Does it still make sense to talk about projects and detailed planning? At Codemotion Rome 2019, Sander Hoogendoorn presented the “continuous culture”, how to survive in an increasingly complex world by quickly going through small teams on functions instead of projects.
In the IT world, there is a premium on change driven by innovation. Actually, innovation is a positive in any field of human activity, but looking back throughout history, the IT industry has shown an unprecedented and unique speed. Maybe this is due to Moore’s law: as the number of transistors in a densely integrated circuit doubles about every two years, so the possibilities double in two years.
While it is foreseeable that there will continue to be an unstoppable evolution of technologies and solutions, it is also undeniable that events and singularities have occurred and will continue to occur. Usually, we call those events “revolutions”.
The IT world is moving on faster and faster, changing in faster and faster cycles and that somewhere there is a team smaller than your one that is about to launch a disruptive solution that will make you obsolete.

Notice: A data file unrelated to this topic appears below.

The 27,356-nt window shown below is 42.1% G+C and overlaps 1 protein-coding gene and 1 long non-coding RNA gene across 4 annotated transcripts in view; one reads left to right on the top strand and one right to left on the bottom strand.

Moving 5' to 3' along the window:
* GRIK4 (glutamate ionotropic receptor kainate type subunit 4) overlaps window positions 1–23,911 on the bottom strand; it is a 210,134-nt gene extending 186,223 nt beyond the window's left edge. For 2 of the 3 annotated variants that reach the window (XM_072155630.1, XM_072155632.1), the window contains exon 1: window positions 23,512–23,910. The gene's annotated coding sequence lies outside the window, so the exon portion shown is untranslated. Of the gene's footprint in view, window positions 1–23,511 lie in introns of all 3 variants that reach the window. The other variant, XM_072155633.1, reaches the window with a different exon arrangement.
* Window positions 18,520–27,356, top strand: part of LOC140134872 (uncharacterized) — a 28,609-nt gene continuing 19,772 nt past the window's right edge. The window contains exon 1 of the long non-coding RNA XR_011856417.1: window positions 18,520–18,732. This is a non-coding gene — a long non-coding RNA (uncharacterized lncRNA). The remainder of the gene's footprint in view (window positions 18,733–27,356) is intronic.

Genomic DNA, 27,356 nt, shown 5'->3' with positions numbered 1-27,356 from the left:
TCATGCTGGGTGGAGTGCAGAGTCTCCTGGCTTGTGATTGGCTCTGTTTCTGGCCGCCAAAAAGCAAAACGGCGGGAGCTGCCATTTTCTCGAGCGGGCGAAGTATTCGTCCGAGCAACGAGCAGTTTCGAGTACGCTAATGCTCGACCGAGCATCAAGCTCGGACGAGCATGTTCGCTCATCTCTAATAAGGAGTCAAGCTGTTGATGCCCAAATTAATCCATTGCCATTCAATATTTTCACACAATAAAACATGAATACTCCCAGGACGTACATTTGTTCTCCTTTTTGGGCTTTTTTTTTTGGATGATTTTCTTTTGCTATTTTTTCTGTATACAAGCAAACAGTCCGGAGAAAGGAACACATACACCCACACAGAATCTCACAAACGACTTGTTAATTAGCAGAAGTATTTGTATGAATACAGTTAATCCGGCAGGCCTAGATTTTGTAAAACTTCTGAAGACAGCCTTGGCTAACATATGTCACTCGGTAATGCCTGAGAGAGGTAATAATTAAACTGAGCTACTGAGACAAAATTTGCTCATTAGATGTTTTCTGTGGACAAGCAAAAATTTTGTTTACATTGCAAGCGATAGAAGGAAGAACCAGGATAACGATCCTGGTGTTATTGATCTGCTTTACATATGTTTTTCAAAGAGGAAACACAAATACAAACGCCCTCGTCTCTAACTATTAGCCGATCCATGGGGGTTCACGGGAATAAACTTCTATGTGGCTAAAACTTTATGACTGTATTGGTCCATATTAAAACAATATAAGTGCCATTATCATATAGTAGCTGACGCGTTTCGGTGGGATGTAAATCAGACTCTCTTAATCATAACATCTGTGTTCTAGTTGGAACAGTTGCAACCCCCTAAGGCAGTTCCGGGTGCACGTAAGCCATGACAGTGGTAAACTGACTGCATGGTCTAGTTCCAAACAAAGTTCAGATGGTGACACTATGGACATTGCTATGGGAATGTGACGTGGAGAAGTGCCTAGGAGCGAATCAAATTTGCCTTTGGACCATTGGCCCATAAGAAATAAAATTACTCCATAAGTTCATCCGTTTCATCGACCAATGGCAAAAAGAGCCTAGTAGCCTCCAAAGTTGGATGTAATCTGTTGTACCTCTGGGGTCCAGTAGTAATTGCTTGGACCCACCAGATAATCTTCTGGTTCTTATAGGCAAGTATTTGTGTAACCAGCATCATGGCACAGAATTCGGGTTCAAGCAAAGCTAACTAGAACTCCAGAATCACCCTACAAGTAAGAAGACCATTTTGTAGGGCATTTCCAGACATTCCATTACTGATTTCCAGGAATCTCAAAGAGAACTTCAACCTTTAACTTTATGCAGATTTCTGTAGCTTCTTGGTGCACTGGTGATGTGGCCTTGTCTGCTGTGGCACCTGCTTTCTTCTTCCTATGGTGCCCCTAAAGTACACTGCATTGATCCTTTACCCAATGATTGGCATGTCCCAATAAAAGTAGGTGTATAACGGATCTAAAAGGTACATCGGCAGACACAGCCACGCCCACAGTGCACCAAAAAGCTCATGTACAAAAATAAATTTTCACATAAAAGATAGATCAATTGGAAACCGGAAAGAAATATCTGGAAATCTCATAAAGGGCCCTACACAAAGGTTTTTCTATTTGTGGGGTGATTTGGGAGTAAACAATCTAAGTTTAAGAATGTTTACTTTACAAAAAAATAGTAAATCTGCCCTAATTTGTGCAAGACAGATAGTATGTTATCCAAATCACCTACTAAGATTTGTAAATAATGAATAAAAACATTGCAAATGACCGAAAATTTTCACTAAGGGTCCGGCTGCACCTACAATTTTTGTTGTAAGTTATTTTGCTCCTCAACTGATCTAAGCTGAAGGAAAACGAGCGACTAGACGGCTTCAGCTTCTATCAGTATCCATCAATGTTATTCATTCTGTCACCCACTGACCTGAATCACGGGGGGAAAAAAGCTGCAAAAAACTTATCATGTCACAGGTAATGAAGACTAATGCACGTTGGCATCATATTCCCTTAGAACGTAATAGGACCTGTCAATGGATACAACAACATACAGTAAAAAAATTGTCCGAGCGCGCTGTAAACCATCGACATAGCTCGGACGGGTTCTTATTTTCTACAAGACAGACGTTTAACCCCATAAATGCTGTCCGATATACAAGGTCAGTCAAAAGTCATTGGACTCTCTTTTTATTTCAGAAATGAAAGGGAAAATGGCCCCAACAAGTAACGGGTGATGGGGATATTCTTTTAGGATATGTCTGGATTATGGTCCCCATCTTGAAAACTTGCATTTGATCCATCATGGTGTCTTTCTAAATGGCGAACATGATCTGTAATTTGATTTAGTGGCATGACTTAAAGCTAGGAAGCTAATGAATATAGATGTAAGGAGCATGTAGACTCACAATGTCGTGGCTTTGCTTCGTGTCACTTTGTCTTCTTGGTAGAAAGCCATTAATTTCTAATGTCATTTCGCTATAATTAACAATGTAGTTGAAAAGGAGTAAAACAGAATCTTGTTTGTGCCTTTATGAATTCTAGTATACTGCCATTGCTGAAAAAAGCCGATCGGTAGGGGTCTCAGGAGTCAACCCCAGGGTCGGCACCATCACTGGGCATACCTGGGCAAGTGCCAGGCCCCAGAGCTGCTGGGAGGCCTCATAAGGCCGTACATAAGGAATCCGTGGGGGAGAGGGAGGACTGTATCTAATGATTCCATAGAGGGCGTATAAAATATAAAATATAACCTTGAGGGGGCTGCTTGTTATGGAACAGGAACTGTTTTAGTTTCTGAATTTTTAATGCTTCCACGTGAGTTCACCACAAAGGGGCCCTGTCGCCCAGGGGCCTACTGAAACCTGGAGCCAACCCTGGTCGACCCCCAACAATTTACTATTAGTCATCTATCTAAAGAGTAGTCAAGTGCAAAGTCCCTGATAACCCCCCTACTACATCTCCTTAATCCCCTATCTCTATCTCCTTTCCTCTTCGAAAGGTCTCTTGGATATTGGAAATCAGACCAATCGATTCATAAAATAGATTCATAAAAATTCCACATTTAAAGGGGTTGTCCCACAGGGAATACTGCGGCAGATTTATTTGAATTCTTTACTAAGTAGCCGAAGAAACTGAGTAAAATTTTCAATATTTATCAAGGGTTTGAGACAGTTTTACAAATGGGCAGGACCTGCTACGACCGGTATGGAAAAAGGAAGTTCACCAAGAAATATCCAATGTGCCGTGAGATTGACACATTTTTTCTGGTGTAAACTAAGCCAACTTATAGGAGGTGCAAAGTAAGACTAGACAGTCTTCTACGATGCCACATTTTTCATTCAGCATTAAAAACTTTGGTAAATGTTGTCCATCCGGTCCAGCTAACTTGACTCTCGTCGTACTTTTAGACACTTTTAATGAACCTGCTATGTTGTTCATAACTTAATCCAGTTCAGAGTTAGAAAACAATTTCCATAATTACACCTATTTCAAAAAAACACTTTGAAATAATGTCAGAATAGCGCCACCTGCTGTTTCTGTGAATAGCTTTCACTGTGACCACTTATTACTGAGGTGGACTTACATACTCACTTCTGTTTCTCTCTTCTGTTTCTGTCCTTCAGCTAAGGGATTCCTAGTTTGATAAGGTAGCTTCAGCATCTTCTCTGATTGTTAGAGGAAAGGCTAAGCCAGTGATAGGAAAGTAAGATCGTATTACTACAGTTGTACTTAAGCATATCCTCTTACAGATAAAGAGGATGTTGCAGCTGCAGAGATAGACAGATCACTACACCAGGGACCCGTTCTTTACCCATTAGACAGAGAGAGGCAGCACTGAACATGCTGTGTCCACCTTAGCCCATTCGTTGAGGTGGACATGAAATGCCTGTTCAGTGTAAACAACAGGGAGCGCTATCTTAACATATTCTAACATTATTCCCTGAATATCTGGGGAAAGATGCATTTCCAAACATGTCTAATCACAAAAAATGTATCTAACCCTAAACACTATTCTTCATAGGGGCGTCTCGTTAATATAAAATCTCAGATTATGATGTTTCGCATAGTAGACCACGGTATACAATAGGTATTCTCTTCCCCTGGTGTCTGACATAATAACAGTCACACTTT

One revolution was the introduction of EC2 by Amazon in 2006, which in fact, by renting its own computing capacity, allowed a cheap entry into the IT world to all those who did not have the opportunity or need to maintain a huge amount of hardware in their own basement. Or, at present, we are all watching and surveying the myriad of startups in financial services. If even one succeeds in creating a new disruptive banking system, it would have revolutionised the financial market, rendering obsolete all the other existing players who failed to adapt.
Sander Hoogendoorn started his talk “It’s a small world, after all” from this premise:, presented at Codemotion Rome 2019. Its intent was to clarify how, in the context of a reality that changes at an increasingly fast pace, it is necessary for a change in workflow and teamwork, even for those involved in software development. Within an increasingly complex industry, perhaps only the ones that can continuously develop small movable components can survive.